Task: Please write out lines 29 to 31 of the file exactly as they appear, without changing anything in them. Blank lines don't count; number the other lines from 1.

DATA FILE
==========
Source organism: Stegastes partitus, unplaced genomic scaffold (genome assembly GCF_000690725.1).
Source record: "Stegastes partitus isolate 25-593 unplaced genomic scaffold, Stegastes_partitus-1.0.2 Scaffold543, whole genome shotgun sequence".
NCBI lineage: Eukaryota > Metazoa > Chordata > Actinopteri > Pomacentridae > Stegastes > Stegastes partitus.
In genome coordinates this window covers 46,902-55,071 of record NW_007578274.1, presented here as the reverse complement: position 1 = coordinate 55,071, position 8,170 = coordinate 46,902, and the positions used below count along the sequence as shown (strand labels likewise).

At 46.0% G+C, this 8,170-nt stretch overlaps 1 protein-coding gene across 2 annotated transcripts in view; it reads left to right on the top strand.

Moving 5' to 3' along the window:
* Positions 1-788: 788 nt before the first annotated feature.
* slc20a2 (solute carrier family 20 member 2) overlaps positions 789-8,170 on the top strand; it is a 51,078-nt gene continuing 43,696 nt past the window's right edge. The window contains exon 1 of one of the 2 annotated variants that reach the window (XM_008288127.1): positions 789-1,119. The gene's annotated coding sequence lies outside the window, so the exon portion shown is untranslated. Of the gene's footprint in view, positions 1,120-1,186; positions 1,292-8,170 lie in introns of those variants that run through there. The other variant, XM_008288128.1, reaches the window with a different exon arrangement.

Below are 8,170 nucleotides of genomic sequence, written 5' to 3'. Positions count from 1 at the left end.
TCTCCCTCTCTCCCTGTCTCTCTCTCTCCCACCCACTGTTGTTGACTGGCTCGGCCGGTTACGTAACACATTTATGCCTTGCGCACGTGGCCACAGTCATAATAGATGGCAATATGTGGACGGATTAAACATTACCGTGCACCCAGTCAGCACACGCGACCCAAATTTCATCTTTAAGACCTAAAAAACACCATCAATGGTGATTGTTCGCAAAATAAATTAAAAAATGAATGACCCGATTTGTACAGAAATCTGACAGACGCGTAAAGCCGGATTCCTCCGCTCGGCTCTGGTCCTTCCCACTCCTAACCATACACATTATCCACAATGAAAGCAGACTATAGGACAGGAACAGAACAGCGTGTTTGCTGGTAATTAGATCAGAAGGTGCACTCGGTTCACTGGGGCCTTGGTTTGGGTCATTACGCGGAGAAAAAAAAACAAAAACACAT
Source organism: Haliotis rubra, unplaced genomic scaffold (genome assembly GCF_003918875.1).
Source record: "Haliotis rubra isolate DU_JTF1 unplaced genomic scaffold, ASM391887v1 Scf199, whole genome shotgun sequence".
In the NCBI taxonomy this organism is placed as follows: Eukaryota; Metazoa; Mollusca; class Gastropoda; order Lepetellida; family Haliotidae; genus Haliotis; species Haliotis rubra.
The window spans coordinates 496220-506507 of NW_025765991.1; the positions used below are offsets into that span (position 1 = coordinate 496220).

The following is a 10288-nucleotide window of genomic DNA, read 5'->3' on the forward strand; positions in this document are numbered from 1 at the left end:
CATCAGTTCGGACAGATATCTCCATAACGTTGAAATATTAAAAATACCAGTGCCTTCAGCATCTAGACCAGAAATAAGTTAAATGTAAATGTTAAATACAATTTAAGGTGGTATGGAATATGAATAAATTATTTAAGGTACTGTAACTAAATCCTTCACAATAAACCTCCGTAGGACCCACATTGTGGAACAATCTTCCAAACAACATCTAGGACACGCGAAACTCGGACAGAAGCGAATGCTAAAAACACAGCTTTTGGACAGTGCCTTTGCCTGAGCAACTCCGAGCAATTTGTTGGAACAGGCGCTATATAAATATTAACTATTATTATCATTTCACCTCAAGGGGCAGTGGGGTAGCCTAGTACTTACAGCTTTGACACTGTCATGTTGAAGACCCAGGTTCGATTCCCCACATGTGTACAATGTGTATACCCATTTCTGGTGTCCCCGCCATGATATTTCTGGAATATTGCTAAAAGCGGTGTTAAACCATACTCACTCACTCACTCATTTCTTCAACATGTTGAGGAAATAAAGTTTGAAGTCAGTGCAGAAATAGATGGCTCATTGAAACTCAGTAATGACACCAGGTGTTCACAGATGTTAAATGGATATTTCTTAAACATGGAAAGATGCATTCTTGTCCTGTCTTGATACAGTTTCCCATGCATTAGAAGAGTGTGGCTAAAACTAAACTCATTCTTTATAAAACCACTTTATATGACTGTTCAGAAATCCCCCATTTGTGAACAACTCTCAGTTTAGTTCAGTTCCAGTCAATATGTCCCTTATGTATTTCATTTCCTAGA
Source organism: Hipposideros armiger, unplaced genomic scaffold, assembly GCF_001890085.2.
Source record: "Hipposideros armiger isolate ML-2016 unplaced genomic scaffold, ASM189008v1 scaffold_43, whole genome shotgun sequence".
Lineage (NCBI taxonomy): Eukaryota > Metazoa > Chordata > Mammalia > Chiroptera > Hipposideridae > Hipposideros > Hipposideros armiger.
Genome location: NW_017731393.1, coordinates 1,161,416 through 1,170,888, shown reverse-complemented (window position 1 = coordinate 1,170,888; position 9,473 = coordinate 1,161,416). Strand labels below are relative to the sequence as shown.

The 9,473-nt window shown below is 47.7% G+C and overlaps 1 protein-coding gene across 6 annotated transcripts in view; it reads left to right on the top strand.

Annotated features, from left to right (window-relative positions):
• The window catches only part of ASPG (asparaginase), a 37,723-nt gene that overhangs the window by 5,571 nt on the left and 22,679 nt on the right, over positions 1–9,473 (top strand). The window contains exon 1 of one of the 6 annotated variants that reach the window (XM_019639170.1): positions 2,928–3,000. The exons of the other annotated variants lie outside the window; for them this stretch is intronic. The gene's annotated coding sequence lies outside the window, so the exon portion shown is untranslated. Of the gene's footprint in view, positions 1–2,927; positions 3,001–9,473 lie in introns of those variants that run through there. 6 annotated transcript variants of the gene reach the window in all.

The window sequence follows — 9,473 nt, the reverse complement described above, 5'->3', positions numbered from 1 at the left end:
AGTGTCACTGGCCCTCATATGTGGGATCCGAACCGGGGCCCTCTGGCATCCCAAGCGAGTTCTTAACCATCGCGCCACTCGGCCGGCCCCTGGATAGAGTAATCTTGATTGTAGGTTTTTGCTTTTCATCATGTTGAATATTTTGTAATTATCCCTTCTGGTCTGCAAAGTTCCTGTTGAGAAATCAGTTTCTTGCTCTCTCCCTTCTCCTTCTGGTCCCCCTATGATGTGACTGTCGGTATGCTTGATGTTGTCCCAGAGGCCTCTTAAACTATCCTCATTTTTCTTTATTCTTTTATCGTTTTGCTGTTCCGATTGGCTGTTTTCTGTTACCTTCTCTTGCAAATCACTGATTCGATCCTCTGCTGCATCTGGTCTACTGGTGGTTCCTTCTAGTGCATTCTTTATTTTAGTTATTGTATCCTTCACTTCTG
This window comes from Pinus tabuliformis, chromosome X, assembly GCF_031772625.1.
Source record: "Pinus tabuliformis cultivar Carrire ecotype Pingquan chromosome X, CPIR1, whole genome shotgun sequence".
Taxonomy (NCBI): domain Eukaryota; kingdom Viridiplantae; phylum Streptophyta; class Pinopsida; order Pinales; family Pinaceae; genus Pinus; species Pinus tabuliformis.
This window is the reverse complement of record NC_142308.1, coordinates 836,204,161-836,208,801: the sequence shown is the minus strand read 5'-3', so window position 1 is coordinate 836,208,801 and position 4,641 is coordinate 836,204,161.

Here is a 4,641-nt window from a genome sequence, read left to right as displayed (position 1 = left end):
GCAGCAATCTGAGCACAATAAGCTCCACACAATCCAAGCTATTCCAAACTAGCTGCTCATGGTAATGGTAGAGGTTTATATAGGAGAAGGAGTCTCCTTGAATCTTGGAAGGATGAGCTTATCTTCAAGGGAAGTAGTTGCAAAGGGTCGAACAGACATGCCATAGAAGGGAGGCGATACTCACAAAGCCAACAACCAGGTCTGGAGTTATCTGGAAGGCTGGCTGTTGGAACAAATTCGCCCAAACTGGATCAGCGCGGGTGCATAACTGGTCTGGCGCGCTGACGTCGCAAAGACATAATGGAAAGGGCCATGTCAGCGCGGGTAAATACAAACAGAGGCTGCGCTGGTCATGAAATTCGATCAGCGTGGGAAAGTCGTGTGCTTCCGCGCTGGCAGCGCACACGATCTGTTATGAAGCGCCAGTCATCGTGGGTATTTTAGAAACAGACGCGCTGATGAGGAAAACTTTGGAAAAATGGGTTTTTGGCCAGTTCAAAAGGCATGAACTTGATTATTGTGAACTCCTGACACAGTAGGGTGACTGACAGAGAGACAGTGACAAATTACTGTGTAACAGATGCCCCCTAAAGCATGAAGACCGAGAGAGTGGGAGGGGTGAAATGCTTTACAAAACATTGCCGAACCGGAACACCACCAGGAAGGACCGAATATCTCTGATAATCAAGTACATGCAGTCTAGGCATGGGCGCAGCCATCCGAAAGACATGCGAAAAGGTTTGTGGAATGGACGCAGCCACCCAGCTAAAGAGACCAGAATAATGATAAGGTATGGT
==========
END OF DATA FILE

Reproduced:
This window is the reverse complement of record NC_142308.1, coordinates 836,204,161-836,208,801: the sequence shown is the minus strand read 5'-3', so window position 1 is coordinate 836,208,801 and position 4,641 is coordinate 836,204,161.

Here is a 4,641-nt window from a genome sequence, read left to right as displayed (position 1 = left end):
GCAGCAATCTGAGCACAATAAGCTCCACACAATCCAAGCTATTCCAAACTAGCTGCTCATGGTAATGGTAGAGGTTTATATAGGAGAAGGAGTCTCCTTGAATCTTGGAAGGATGAGCTTATCTTCAAGGGAAGTAGTTGCAAAGGGTCGAACAGACATGCCATAGAAGGGAGGCGATACTCACAAAGCCAACAACCAGGTCTGGAGTTATCTGGAAGGCTGGCTGTTGGAACAAATTCGCCCAAACTGGATCAGCGCGGGTGCATAACTGGTCTGGCGCGCTGACGTCGCAAAGACATAATGGAAAGGGCCATGTCAGCGCGGGTAAATACAAACAGAGGCTGCGCTGGTCATGAAATTCGATCAGCGTGGGAAAGTCGTGTGCTTCCGCGCTGGCAGCGCACACGATCTGTTATGAAGCGCCAGTCATCGTGGGTATTTTAGAAACAGACGCGCTGATGAGGAAAACTTTGGAAAAATGGGTTTTTGGCCAGTTCAAAAGGCATGAACTTGATTATTGTGAACTCCTGACACAGTAGGGTGACTGACAGAGAGACAGTGACAAATTACTGTGTAACAGATGCCCCCTAAAGCATGAAGACCGAGAGAGTGGGAGGGGTGAAATGCTTTACAAAACATTGCCGAACCGGAACACCACCAGGAAGGACCGAATATCTCTGATAATCAAGTACATGCAGTCTAGGCATGGGCGCAGCCATCCGAAAGACATGCGAAAAGGTTTGTGGAATGGACGCAGCCACCCAGCTAAAGAGACCAGAATAATGATAAGGTATGGT